ASK A TRAINER: 'How Do I Know if My Trainer is Pushing Me Hard Enough?'
"I've been working with a trainer for two months. I really like her as a person and she definitely knows her stuff. I feel like she works me hard but I don't feel like she's pushing me as hard as she could. I'm getting results but not as quickly as I'd like to? How do I know if my trainer is pushing me hard enough? How do I know if my current trainer is going too easy on me? PS-If you use my question, please withhold my name and city because I know my trainer reads your column."
This is a really good question and it's something I check in with my clients on all the time. The person you really need to talk to about this is your trainer. You say that you are getting results, which is great. People base whether or not they are getting a good workout based on a set of benchmarks that aren't always the best indication. I've heard people measure a workout's value based on how much they sweat or cited a workout as being particularly good because they puked. Neither one of these things is proof that you've gotten in an especially good workout. There is an old bodybuilding concept of lifting to failure; to perform reps of a given exercise until you can no longer physically perform one more. Performing to failure is impractical for anyone that has to continue living life outside the gym once that workout is over.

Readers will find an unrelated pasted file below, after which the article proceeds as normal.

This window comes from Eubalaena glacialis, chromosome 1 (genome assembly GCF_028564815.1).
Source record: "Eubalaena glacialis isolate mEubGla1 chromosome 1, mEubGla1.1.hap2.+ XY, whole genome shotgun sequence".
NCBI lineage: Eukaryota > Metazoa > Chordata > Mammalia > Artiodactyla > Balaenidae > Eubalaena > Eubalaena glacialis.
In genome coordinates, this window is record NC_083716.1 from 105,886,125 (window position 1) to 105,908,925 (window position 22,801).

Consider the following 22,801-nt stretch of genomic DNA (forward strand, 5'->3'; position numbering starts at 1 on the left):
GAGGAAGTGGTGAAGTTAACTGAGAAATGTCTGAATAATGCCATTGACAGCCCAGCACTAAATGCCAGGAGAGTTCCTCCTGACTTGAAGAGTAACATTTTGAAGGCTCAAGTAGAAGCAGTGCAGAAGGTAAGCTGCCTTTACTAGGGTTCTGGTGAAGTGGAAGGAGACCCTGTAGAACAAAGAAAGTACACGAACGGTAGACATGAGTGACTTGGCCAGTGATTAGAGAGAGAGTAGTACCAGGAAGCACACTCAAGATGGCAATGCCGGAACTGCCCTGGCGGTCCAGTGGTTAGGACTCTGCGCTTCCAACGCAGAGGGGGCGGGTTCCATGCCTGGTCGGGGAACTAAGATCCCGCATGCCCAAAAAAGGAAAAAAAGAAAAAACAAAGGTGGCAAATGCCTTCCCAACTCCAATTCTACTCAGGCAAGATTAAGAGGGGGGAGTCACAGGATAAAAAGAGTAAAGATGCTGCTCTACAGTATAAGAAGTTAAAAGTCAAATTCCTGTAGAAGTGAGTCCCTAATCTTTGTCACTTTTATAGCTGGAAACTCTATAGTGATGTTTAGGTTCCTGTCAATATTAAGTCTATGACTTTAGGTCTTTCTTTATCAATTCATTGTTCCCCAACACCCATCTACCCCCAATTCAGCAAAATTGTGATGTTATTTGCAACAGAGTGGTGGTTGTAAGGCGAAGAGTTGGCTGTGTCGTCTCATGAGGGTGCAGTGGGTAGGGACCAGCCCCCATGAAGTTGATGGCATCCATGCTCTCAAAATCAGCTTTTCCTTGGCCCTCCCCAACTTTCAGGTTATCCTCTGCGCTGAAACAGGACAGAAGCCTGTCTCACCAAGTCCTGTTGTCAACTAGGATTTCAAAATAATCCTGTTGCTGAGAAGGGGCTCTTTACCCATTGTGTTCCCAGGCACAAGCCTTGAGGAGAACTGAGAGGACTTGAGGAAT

You can't judge the effectiveness of a given workout based on any of these things. In fact, an individual workout can only really be judged in the context of a larger plan, because it is only through consistency that you will see results. Your fitness journey should be an ongoing and constantly evolving process. You workouts should be progressive in nature. Also, your workouts should enhance your life not prevent you from living your life outside the gym in discomfort. I can't tell you how many times I've heard people judge the merits of a workout based on their inability to lift their arms over their head or walk without pain the next day or how much they sweat.